The named GP scheme has not successfully improved continuity of care or reduced emergency admissions, a study has found.
It hoped to provide more personalised, proactive care for patients and in particular improve continuity of care.
Mr Hunt said the policy would mean patients would have someone to ‘champion’ their care and would correct the ‘mistake’ made in the 2004 GP contract which ‘undermined’ trust between a doctor and a patient.
However, the study published in the BMJ Open, found that continuity of care did not improve, and hospital admissions did not decrease. It called for more ‘sophisticated’ interventions to be made instead.
The study looked at 19,000 patient records in 139 GP practices in England and linked it with hospital data to compare their healthcare use in the two years before and after the scheme was introduced. It looked at results for those aged 75-84 and 65-74.
It found that continuity of care decreased at a similar rate in both age groups after the scheme was introduced. Hospital admissions also increased in both age groups, with a greater increase in over-75s.
Dr Peter Tammes, senior research associate at the University of Bristol and lead author, said: ‘The named GP scheme appears not to have delivered hoped-for results in terms of improved continuity of care and reduced emergency hospital admissions for older patients.
‘This suggests that the policy of allocating a named GP is not, in itself, effective and more sophisticated interventions are needed.’
A previous study in 2016 also found that the policy did not have an impact on continuity of care but the Department of Health at the time said it was too soon to write off the policy.
However, this new study called for alternative ways to improve care for older patients.
The study said: ‘Allocating a GP does not imply that patients are able to see or speak to that GP whenever they require advice or care since this depends on GP workload, practice opening hours, salaried and part-time working contracts.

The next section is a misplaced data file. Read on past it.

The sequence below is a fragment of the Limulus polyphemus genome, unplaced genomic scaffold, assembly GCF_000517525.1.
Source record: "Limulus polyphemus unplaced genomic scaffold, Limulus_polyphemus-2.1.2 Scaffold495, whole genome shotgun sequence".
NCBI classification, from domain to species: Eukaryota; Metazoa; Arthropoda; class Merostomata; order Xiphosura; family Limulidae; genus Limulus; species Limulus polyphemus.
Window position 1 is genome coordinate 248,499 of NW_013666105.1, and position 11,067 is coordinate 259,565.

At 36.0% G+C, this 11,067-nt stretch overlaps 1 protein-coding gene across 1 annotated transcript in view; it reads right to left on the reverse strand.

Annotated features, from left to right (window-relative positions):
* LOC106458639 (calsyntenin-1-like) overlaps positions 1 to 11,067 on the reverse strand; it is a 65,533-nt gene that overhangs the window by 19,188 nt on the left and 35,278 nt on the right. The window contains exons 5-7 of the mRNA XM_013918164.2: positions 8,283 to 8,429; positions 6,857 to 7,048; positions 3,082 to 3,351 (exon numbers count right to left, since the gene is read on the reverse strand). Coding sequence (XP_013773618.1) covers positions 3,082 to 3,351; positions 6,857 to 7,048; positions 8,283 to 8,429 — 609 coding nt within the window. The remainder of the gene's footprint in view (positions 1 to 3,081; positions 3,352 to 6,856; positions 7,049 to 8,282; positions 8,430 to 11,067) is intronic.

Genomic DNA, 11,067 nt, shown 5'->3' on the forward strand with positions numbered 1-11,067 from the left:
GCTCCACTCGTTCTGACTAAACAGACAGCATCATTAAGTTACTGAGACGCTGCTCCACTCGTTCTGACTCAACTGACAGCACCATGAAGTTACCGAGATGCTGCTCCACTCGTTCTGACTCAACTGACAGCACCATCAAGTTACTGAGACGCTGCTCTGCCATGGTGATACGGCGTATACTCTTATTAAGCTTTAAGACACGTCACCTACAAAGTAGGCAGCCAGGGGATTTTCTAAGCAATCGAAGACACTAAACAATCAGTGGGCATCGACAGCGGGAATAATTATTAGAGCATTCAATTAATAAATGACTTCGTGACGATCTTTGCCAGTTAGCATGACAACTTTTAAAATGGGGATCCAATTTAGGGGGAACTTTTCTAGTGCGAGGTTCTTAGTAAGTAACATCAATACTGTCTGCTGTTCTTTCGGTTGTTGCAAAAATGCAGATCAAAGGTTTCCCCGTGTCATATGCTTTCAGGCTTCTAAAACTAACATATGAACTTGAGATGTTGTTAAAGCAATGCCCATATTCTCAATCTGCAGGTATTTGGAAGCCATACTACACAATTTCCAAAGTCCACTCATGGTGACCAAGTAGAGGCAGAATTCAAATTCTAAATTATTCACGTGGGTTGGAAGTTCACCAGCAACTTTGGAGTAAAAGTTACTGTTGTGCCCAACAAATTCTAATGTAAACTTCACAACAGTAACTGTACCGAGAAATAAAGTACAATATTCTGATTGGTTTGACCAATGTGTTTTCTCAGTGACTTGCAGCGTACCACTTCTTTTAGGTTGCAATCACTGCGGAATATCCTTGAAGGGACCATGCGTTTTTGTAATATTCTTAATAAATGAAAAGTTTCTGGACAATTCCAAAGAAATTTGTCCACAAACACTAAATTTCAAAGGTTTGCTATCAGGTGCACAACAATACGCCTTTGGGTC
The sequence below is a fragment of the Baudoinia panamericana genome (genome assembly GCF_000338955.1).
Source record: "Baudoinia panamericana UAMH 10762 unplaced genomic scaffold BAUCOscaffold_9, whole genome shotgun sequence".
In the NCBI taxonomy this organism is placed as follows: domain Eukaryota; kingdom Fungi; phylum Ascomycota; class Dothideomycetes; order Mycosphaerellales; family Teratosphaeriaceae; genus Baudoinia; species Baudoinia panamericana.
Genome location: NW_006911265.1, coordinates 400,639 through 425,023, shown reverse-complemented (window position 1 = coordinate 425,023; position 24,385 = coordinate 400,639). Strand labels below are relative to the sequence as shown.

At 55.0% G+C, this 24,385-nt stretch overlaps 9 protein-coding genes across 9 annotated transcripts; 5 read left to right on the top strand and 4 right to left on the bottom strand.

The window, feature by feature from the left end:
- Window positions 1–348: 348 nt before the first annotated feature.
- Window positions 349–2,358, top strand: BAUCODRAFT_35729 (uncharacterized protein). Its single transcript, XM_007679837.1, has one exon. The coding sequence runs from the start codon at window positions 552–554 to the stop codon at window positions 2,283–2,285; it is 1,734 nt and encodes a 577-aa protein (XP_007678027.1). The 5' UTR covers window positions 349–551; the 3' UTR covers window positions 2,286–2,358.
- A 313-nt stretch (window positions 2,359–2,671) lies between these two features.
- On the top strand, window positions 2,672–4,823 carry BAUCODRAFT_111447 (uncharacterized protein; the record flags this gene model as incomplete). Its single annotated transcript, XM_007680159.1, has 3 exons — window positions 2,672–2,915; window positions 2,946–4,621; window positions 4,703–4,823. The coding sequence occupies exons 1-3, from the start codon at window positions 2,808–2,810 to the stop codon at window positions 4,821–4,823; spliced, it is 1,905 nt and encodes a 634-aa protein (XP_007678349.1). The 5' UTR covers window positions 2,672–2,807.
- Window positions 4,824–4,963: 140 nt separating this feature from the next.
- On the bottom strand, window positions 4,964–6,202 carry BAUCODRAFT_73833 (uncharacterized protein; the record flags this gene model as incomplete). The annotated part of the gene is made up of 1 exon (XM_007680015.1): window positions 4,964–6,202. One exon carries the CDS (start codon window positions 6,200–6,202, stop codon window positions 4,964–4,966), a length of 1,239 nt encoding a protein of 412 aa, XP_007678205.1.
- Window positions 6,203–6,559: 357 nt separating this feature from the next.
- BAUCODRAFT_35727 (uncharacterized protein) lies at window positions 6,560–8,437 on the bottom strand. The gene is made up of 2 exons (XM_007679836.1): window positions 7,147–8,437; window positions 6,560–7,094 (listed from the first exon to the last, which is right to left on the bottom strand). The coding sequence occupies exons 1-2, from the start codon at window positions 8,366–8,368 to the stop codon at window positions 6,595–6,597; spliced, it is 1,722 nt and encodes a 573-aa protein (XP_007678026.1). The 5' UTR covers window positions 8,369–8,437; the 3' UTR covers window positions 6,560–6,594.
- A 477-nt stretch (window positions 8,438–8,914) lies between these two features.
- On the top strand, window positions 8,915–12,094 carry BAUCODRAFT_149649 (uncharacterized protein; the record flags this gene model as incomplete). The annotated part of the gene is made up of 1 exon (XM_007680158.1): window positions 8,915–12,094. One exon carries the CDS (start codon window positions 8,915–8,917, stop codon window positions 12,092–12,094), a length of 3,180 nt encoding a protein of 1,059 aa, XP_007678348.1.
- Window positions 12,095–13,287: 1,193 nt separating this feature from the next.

‘A policy of allocating a named GP in itself is not effective and more sophisticated interventions would be needed to improve continuity of care in the UK or countries with similar healthcare systems.’
Dr Tammes also questioned how the scheme was implemented and whether it could have been improved had patients been given the option to decide who their named GP was.
He added: ‘We did not interview patients and staff about what they thought about the scheme, so our understanding of why it does not appear to have worked is therefore limited. We would urge policy makers to look at other ways of improving care for this older patient group, taking both patient and GP views into account.’
Dr Richard Vautrey, BMA GP Committee chair, said: ‘We have seen a significant increase in demand on GP services since the named doctor scheme was introduced in 2014 and so it is no surprise that these results show a negative impact on continuity of care.
‘With an ageing population continuing to place more and more pressure on general practice, the Government must work with doctors and practice staff to find other ways to improve care for these older patients and in turn help reduce some of the burden on GPs.’
It follows plans to overhaul NHS Health Checks in a bid to end ‘one-size-fits-all’ check-ups. A review will look at creating a more tailored check-up in order to better prevent and predict diseases.